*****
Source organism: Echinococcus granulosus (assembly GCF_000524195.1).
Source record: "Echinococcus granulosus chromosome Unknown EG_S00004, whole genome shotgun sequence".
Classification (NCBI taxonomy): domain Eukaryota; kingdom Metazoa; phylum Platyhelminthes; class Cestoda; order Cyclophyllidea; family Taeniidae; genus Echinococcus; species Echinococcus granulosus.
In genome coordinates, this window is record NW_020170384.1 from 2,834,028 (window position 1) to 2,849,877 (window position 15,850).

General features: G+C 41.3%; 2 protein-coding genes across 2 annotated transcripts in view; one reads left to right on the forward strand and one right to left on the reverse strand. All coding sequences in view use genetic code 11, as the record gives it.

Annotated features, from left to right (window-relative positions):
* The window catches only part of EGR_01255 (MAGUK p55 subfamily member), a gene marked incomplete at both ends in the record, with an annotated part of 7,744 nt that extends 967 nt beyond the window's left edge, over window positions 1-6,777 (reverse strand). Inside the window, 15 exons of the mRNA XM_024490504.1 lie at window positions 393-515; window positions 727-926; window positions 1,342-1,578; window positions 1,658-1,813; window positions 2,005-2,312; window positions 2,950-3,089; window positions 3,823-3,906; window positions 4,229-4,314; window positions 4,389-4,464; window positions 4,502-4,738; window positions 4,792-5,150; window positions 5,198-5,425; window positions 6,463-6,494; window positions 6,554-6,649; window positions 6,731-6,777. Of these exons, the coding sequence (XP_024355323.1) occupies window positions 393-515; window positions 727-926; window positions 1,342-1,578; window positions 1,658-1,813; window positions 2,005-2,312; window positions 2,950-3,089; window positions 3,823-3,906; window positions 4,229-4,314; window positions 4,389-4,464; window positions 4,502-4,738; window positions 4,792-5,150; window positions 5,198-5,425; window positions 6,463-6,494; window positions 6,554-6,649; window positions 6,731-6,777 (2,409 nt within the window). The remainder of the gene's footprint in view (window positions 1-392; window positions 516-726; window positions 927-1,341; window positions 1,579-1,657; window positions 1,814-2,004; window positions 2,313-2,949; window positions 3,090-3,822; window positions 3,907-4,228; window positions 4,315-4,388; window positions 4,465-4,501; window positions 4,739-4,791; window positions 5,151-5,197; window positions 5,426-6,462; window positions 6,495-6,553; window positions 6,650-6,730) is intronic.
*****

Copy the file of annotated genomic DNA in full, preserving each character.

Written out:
Source organism: Echinococcus granulosus (assembly GCF_000524195.1).
Source record: "Echinococcus granulosus chromosome Unknown EG_S00004, whole genome shotgun sequence".
Classification (NCBI taxonomy): domain Eukaryota; kingdom Metazoa; phylum Platyhelminthes; class Cestoda; order Cyclophyllidea; family Taeniidae; genus Echinococcus; species Echinococcus granulosus.
In genome coordinates, this window is record NW_020170384.1 from 2,834,028 (window position 1) to 2,849,877 (window position 15,850).

General features: G+C 41.3%; 2 protein-coding genes across 2 annotated transcripts in view; one reads left to right on the forward strand and one right to left on the reverse strand. All coding sequences in view use genetic code 11, as the record gives it.

Annotated features, from left to right (window-relative positions):
* The window catches only part of EGR_01255 (MAGUK p55 subfamily member), a gene marked incomplete at both ends in the record, with an annotated part of 7,744 nt that extends 967 nt beyond the window's left edge, over window positions 1-6,777 (reverse strand). Inside the window, 15 exons of the mRNA XM_024490504.1 lie at window positions 393-515; window positions 727-926; window positions 1,342-1,578; window positions 1,658-1,813; window positions 2,005-2,312; window positions 2,950-3,089; window positions 3,823-3,906; window positions 4,229-4,314; window positions 4,389-4,464; window positions 4,502-4,738; window positions 4,792-5,150; window positions 5,198-5,425; window positions 6,463-6,494; window positions 6,554-6,649; window positions 6,731-6,777. Of these exons, the coding sequence (XP_024355323.1) occupies window positions 393-515; window positions 727-926; window positions 1,342-1,578; window positions 1,658-1,813; window positions 2,005-2,312; window positions 2,950-3,089; window positions 3,823-3,906; window positions 4,229-4,314; window positions 4,389-4,464; window positions 4,502-4,738; window positions 4,792-5,150; window positions 5,198-5,425; window positions 6,463-6,494; window positions 6,554-6,649; window positions 6,731-6,777 (2,409 nt within the window). The remainder of the gene's footprint in view (window positions 1-392; window positions 516-726; window positions 927-1,341; window positions 1,579-1,657; window positions 1,814-2,004; window positions 2,313-2,949; window positions 3,090-3,822; window positions 3,907-4,228; window positions 4,315-4,388; window positions 4,465-4,501; window positions 4,739-4,791; window positions 5,151-5,197; window positions 5,426-6,462; window positions 6,495-6,553; window positions 6,650-6,730) is intronic.